UK's Kentucky Injury Prevention and Research Center
Injuries are the leading cause of death for Americans between the ages of one and 44, and Kentucky continues to follow this nationwide trend. Finding ways to prevent those injuries is the reason the Kentucky Department for Public Health formed a partnership with the University of Kentucky Chandler Medical Center to create the Kentucky Injury Prevention and Research Center (KIPRC) in December 1995. KIPRC's mission is to promote-through research, education and injury prevention programs-the health of Kentuckians by reducing injuries, disabilities, deaths and the associated medical costs.
"We have much more research money going into heart disease and cancer, but we lose more potential life years with injury than these two major killers," says Pam Kidd, KIPRC director. "People have risk factors for injuries just as they do for disease. Sometimes it's immaturity or lack of skill operating new machinery. Sometimes it's weather conditions. But injuries are not 'acts of God'; they can be prevented." Injury wasn't recognized as a major public health problem in the United States until the 1980s. Congress created the National Center for Injury Prevention and Control, the youngest of the 11 Centers for Disease Control and Prevention, in 1989.
KIPRC is unique. One of 11 injury prevention centers in the United States, KIPRC is the only one which isn't federally funded. Instead, KIPRC is supported by contracts from the state health department, grants obtained by UK faculty, and the UK medical center. KIPRC also is the only center in the nation that has a partnership with public health and academia, Kidd says.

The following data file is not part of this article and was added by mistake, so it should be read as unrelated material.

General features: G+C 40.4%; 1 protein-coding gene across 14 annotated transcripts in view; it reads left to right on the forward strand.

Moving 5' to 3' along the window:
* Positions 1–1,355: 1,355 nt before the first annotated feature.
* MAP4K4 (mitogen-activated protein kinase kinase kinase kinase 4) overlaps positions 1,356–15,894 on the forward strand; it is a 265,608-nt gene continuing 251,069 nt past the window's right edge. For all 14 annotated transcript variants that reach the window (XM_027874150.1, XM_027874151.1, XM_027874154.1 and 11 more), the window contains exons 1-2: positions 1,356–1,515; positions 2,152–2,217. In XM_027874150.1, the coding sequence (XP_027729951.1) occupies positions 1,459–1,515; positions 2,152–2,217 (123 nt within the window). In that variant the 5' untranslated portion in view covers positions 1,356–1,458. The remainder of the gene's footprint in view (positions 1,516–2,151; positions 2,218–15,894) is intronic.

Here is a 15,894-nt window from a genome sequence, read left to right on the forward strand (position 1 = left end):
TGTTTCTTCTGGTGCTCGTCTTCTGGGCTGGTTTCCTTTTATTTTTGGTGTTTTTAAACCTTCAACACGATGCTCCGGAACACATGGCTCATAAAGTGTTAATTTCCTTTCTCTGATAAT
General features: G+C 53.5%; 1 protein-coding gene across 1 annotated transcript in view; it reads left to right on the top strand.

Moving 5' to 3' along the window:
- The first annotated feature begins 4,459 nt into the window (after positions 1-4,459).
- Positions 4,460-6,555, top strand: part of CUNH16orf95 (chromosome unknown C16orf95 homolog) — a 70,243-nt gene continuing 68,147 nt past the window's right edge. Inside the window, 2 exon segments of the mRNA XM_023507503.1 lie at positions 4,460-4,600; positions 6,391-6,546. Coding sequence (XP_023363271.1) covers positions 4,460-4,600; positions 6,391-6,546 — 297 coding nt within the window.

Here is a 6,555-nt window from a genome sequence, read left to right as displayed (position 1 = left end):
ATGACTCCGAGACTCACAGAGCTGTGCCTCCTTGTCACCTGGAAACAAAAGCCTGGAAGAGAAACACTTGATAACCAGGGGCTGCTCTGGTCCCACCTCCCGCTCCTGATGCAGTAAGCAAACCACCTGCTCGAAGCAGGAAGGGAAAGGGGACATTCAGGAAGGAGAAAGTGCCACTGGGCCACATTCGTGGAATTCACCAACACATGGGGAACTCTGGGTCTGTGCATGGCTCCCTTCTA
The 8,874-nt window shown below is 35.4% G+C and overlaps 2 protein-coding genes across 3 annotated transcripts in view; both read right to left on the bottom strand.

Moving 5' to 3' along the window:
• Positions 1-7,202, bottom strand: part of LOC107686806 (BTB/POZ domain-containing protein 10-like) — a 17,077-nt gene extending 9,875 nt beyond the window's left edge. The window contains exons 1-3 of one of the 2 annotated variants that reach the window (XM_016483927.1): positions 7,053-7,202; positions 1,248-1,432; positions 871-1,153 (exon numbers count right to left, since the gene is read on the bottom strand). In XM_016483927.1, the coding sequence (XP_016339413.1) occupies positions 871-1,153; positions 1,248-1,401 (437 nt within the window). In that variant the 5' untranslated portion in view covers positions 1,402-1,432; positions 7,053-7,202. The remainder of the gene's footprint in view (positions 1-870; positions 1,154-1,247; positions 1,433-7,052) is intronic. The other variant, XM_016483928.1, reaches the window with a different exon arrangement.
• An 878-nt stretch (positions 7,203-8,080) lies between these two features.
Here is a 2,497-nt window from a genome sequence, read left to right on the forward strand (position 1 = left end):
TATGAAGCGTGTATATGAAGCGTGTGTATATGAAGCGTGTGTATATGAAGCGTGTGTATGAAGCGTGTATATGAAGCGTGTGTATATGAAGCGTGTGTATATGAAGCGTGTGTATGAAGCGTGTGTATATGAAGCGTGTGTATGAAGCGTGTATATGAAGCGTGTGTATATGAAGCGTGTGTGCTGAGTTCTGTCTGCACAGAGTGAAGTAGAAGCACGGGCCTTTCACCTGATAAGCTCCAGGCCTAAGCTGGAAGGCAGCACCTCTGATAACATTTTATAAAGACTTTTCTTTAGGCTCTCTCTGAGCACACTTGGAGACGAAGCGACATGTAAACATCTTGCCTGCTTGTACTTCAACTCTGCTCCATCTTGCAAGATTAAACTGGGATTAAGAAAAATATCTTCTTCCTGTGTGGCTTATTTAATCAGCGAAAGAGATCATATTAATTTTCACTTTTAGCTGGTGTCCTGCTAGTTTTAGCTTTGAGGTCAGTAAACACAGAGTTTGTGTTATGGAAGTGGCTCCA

"We are involved in research and also in public health. The two are very complementary." Kidd adds that this double focus is necessary to combat the most serious problems in Kentucky-injuries and deaths resulting from motor-vehicle crashes, occupational causes (especially among the farming, construction, and logging industries), residential fires, and intimate partner violence.
KIPRC currently operates three programs-the Occupational Injury Prevention Program (OIPP), the Pediatric and Adolescent Injury Prevention Program and the State Injury Prevention Program.
The Occupational Injury Prevention Program (OIPP) focuses on occupational fatalities and burns, reducing injuries in small construction companies, and agricultural injuries. Of Kentucky's 146 occupational fatalities in 1997, 34-or 23 percent-were related to agriculture. The number of farming deaths in Kentucky is nearly three times the national rate. Many of those deaths were caused by tractor overturns.
"We'd eventually like to get those numbers to zero," says Tim Struttmann, program manager for KIPRC's Occupational Injury Prevention Program. "We know those deaths could be prevented with the use of ROPS (Rollover Protective Structures) and seat belts."
The Pediatric and Adolescent Injury Prevention Program (PAIPP) is composed of four projects focusing on general injury prevention, child fatalities, emergency medical services for children and occupational injury prevention among adolescents.
"Motor vehicle crashes cause the most injuries in Kentucky," says Robert McCool, program manager for KIPRC's Community Injury Prevention Program. "There are scientifically proven ways to prevent and reduce the severity of injuries associated with motor vehicle crashes. It is our job to get this information to local communities and help them solve injury problems." KIPRC provided data and educational information to the Kentucky General Assembly when the Graduated Licensing Law was passed in 1996.
"In the same way that cancer and heart disease are major causes of death for our older population, intentional and unintentional injury mortality is just as serious a problem for our younger population," says SIPP director Carl Spurlock, who adds, "These kinds of injuries are called accidents. Accident is a good word in the dictionary, but we don't use it. We're trying to change the prevailing attitude that you can't do anything about unintentional injuries because they are 'just accidents.' Essentially all accidents have a cause and could have been prevented. They are not just a matter of bad luck."
The Kentucky Injury Prevention and Research Center is located at 333 Waller Ave., Suite 202, about three blocks from the University of Kentucky campus. For more information about the center, call (606) 257-4954 or check out the center's Web site at www.kiprc.uky.edu.